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Summit Leaders Urge Both Sides to End Assaults

G-8 communique on the Mideast crisis places most of the blame on militants but also admonishes Israel. Bush cites Syria and Iran.

July 17, 2006|David Holley and James Gerstenzang | Times Staff Writers

STRELNA, Russia — Blaming extremists for the outbreak of Middle East violence, world leaders at a summit here issued a statement Sunday calling for militants to end attacks on Israel and for Israel to pull its troops out of the Gaza Strip and end military operations in Lebanon.

The statement endorses Israel's right to self-defense and places primary blame for the upsurge in fighting on militants: the Palestinian group Hamas and Lebanon-based Hezbollah. But it also calls for Israel to exercise "utmost restraint."

"These extremist elements and those that support them cannot be allowed to plunge the Middle East into chaos and provoke a wider conflict," the communique says. "The extremists must immediately halt their attacks."

The statement also urges that Israel "be mindful of the strategic and humanitarian consequences of its actions."

"We call upon Israel to exercise utmost restraint," it says, "seeking to avoid casualties among innocent civilians and damage to civilian infrastructure and to refrain from acts that would destabilize the Lebanese government."

The statement was issued by the leaders of the United States, Russia, Britain, Canada, France, Germany, Italy and Japan, gathered here for a summit of the Group of 8 leading industrialized nations.

Russian President Vladimir V. Putin said at a Sunday evening news conference that rather than working with a document prepared in advance by experts, as is usually the case at summits, the leaders hammered this one out themselves.

"We had to look at this on the hoof as the tragic events evolved," he said.

The Middle East crisis forced its way to the top of the summit agenda after the capture last week of two Israeli soldiers during a cross-border raid by Hezbollah militants, an attack that prompted a broad Israeli offensive in Lebanon. An Israeli soldier was also seized June 25 near the Gaza Strip by Palestinian militants, some of them linked to Hamas.

The statement outlines a four-point plan to "create conditions for a cessation of violence that will be sustainable and lay the foundation for a more permanent solution."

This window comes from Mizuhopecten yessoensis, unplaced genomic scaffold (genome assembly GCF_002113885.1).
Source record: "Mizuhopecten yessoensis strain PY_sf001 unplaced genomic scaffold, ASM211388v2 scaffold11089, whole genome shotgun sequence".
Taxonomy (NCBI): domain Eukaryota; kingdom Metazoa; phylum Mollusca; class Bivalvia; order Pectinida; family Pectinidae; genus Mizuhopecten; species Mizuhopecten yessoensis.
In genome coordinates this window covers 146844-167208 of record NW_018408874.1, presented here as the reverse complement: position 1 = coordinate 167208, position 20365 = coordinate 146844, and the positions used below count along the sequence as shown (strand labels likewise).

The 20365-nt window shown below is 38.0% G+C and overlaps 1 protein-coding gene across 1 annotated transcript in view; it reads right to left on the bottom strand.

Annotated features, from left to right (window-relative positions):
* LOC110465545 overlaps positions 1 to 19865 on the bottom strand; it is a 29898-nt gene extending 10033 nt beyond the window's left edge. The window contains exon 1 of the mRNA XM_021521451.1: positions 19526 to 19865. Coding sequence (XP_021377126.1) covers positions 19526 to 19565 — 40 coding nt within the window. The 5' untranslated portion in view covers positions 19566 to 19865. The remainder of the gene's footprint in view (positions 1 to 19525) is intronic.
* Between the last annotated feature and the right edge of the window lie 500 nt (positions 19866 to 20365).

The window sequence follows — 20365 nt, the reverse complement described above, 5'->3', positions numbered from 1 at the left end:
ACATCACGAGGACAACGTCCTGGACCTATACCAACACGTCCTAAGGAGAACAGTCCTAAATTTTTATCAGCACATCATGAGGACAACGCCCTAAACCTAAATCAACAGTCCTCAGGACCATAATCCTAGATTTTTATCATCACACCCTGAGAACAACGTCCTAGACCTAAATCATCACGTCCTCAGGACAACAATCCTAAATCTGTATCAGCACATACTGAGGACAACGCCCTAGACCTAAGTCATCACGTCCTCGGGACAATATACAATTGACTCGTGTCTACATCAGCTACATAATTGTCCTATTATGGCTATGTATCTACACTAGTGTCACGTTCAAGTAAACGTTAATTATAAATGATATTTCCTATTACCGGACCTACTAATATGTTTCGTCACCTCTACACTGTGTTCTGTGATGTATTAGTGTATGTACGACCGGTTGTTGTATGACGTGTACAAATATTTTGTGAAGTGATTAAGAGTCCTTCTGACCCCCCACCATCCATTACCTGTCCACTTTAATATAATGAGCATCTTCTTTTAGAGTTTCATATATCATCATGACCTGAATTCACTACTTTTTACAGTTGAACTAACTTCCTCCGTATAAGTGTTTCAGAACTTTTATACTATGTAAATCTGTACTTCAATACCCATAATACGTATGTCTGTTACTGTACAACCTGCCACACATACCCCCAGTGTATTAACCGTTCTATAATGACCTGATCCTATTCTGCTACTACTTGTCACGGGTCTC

The G-8 leaders said the steps to be taken were the return of the three Israeli soldiers, an end to the shelling of Israeli territory, an end to Israeli military operations in Lebanon and the early withdrawal of Israeli forces from Gaza, and the release of Palestinian government ministers and lawmakers arrested by Israel.

At his news conference, Putin said Moscow was using its connections with Hamas, Syria and Iran to try to promote the statement's goals, including the release of the soldiers. He implied that at least in the case of the soldier held in Gaza, there were indications that the effort might soon succeed.

Syria and Iran are allied with Hezbollah.

Putin also said, agreeing with a questioner, that Israel's refusal to carry out certain U.N. resolutions and other commitments was part of the root cause of the current hostilities. But he still placed blame on Hamas and Hezbollah, adding, "One should not be allowed to abduct people and shell other states."

U.S. officials emphasized that the statement doesn't contain the word "cease-fire," which French President Jacques Chirac used in calling for an end to the violence. U.S. officials say a cease-fire that doesn't address Israel's security concerns would probably collapse, renewing the cycle of violence.

The leaders' statement also calls for the Lebanese government to deploy its forces to all parts of the country, in particular the Hezbollah-dominated south, which borders Israel. It suggests that the United Nations consider establishing an international security and monitoring presence in Lebanon.

The leaders also rushed through approval of statements, largely prepared in advance by aides, on what had been billed by Russia as the three key themes of the summit: global energy security, education and the fight against infectious diseases. The leaders also discussed the nuclear programs of Iran and North Korea.

In a statement made during a picture-taking session at the start of a meeting Sunday morning with President Bush, before the official summit sessions began, Chirac indicated slight daylight between his position and that of the United States.

He made a point of calling "for a show of moderation on the part of all parties involved, so that we can establish the conditions of a long-lasting cease-fire in the region," a suggestion that equal pressure be put on Israel and Hezbollah and its allies.

But he also said of the French and U.S. positions: "We share the same views of the issues at stake here. We witness the tremendous sadness, the hardship of the civilian population in this region."

Speaking during a photo session with British Prime Minister Tony Blair, Bush avoided a direct answer about joining Lebanon's call for a cease-fire.

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